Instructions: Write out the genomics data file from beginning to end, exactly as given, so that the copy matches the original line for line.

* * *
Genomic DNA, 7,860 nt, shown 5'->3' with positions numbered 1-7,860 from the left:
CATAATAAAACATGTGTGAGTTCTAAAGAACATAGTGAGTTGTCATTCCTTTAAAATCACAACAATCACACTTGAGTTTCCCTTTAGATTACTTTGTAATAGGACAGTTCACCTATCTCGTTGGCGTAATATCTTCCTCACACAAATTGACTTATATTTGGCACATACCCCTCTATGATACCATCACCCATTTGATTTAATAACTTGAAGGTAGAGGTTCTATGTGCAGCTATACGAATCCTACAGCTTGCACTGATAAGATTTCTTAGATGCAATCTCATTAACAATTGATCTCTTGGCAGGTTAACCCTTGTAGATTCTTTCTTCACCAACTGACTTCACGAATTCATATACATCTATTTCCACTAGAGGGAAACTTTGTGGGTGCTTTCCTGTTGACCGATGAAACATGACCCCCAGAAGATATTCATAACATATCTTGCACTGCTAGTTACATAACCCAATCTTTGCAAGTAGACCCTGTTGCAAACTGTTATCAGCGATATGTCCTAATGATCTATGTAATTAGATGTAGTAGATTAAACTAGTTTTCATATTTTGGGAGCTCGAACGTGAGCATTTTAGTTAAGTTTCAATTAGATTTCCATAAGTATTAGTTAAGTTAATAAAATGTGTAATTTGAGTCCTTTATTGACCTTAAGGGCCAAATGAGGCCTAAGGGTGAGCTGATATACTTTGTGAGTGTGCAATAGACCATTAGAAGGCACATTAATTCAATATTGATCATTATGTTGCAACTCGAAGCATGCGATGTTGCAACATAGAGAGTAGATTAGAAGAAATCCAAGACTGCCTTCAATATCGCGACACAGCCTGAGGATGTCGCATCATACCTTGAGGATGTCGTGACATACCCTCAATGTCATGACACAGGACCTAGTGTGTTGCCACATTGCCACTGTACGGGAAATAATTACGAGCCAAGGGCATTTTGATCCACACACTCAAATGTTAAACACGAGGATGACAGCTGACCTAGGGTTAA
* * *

Genomic DNA, 7,860 nt, shown 5'->3' with positions numbered 1-7,860 from the left:
CATAATAAAACATGTGTGAGTTCTAAAGAACATAGTGAGTTGTCATTCCTTTAAAATCACAACAATCACACTTGAGTTTCCCTTTAGATTACTTTGTAATAGGACAGTTCACCTATCTCGTTGGCGTAATATCTTCCTCACACAAATTGACTTATATTTGGCACATACCCCTCTATGATACCATCACCCATTTGATTTAATAACTTGAAGGTAGAGGTTCTATGTGCAGCTATACGAATCCTACAGCTTGCACTGATAAGATTTCTTAGATGCAATCTCATTAACAATTGATCTCTTGGCAGGTTAACCCTTGTAGATTCTTTCTTCACCAACTGACTTCACGAATTCATATACATCTATTTCCACTAGAGGGAAACTTTGTGGGTGCTTTCCTGTTGACCGATGAAACATGACCCCCAGAAGATATTCATAACATATCTTGCACTGCTAGTTACATAACCCAATCTTTGCAAGTAGACCCTGTTGCAAACTGTTATCAGCGATATGTCCTAATGATCTATGTAATTAGATGTAGTAGATTAAACTAGTTTTCATATTTTGGGAGCTCGAACGTGAGCATTTTAGTTAAGTTTCAATTAGATTTCCATAAGTATTAGTTAAGTTAATAAAATGTGTAATTTGAGTCCTTTATTGACCTTAAGGGCCAAATGAGGCCTAAGGGTGAGCTGATATACTTTGTGAGTGTGCAATAGACCATTAGAAGGCACATTAATTCAATATTGATCATTATGTTGCAACTCGAAGCATGCGATGTTGCAACATAGAGAGTAGATTAGAAGAAATCCAAGACTGCCTTCAATATCGCGACACAGCCTGAGGATGTCGCATCATACCTTGAGGATGTCGTGACATACCCTCAATGTCATGACACAGGACCTAGTGTGTTGCCACATTGCCACTGTACGGGAAATAATTACGAGCCAAGGGCATTTTGATCCACACACTCAAATGTTAAACACGAGGATGACAGCTGACCTAGGGTTAA